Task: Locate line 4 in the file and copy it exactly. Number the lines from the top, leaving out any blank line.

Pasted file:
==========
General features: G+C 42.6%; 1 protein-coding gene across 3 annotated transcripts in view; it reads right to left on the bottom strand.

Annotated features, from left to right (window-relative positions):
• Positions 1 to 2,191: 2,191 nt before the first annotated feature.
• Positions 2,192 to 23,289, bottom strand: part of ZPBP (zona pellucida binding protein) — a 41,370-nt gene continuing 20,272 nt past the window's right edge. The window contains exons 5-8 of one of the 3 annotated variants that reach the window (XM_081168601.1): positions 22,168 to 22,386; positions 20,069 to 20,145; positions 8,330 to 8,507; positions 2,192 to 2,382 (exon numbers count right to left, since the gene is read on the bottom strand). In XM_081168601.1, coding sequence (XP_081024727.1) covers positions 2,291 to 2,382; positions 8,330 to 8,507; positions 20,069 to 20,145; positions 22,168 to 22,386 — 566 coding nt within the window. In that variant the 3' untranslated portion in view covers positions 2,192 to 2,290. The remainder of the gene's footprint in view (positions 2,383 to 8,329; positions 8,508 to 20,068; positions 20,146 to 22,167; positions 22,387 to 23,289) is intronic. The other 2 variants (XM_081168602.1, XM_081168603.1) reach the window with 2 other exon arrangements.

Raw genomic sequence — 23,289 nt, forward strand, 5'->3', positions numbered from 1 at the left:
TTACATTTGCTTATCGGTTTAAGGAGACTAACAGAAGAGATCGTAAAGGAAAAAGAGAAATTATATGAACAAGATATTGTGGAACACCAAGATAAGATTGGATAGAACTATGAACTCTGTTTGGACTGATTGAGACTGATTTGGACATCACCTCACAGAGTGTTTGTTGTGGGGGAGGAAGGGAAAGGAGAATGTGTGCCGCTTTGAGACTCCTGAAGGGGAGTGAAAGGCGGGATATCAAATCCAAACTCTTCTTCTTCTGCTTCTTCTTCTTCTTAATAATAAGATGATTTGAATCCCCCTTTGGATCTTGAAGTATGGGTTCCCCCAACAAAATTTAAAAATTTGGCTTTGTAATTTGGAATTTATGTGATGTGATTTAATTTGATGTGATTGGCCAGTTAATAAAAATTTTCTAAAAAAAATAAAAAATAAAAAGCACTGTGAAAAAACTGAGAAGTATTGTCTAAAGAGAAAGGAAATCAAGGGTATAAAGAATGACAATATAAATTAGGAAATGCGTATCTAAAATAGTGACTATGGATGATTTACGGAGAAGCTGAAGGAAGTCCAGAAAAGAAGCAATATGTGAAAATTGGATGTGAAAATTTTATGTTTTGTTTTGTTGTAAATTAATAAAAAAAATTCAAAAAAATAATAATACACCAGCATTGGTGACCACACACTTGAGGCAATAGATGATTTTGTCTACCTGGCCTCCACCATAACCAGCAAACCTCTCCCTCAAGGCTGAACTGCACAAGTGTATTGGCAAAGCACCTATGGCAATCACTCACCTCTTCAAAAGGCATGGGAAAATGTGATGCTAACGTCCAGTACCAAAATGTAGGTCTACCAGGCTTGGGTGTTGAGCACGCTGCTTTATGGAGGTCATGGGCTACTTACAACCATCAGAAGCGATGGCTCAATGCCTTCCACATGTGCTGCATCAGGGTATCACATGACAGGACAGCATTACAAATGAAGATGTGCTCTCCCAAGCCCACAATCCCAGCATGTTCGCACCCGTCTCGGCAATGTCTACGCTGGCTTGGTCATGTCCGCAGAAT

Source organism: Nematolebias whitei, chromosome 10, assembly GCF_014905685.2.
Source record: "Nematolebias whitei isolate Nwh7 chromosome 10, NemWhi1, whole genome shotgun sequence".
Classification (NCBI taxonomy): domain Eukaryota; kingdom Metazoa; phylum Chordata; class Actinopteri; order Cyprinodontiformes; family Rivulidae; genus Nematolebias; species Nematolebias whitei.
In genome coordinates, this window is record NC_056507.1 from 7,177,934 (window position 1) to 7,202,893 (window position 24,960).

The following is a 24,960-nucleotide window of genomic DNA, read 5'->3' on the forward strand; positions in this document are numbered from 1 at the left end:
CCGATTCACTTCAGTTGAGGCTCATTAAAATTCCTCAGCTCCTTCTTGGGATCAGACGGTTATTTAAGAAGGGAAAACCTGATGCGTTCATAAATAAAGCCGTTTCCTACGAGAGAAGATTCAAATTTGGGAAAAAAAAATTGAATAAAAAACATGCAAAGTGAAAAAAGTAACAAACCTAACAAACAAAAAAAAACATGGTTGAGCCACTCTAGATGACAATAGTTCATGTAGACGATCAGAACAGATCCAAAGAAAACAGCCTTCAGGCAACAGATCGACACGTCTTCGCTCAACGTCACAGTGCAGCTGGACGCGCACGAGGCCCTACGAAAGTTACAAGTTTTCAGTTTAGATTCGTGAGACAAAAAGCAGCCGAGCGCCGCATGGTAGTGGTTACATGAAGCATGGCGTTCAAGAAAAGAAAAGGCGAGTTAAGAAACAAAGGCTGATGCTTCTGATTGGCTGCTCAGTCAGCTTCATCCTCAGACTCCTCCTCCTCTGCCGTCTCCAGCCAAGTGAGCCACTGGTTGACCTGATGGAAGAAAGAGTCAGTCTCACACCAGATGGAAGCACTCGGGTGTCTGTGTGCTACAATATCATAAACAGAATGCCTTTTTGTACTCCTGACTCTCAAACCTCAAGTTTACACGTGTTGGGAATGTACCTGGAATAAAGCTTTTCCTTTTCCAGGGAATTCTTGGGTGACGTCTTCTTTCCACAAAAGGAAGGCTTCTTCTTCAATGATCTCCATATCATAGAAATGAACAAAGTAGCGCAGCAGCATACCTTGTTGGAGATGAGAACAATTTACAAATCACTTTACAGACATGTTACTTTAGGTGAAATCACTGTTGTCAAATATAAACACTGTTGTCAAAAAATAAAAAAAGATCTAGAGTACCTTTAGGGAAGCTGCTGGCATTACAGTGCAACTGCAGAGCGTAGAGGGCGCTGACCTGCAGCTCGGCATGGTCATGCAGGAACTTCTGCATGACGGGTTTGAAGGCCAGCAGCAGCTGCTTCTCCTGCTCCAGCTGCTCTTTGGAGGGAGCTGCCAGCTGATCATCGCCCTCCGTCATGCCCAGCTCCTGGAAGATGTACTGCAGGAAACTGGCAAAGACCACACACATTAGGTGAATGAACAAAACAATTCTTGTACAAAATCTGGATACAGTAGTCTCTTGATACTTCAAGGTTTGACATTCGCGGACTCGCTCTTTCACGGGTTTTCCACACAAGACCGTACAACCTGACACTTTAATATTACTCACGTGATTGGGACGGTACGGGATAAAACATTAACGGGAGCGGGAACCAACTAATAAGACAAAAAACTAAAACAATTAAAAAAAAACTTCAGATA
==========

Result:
• Positions 2,192 to 23,289, bottom strand: part of ZPBP (zona pellucida binding protein) — a 41,370-nt gene continuing 20,272 nt past the window's right edge. The window contains exons 5-8 of one of the 3 annotated variants that reach the window (XM_081168601.1): positions 22,168 to 22,386; positions 20,069 to 20,145; positions 8,330 to 8,507; positions 2,192 to 2,382 (exon numbers count right to left, since the gene is read on the bottom strand). In XM_081168601.1, coding sequence (XP_081024727.1) covers positions 2,291 to 2,382; positions 8,330 to 8,507; positions 20,069 to 20,145; positions 22,168 to 22,386 — 566 coding nt within the window. In that variant the 3' untranslated portion in view covers positions 2,192 to 2,290. The remainder of the gene's footprint in view (positions 2,383 to 8,329; positions 8,508 to 20,068; positions 20,146 to 22,167; positions 22,387 to 23,289) is intronic. The other 2 variants (XM_081168602.1, XM_081168603.1) reach the window with 2 other exon arrangements.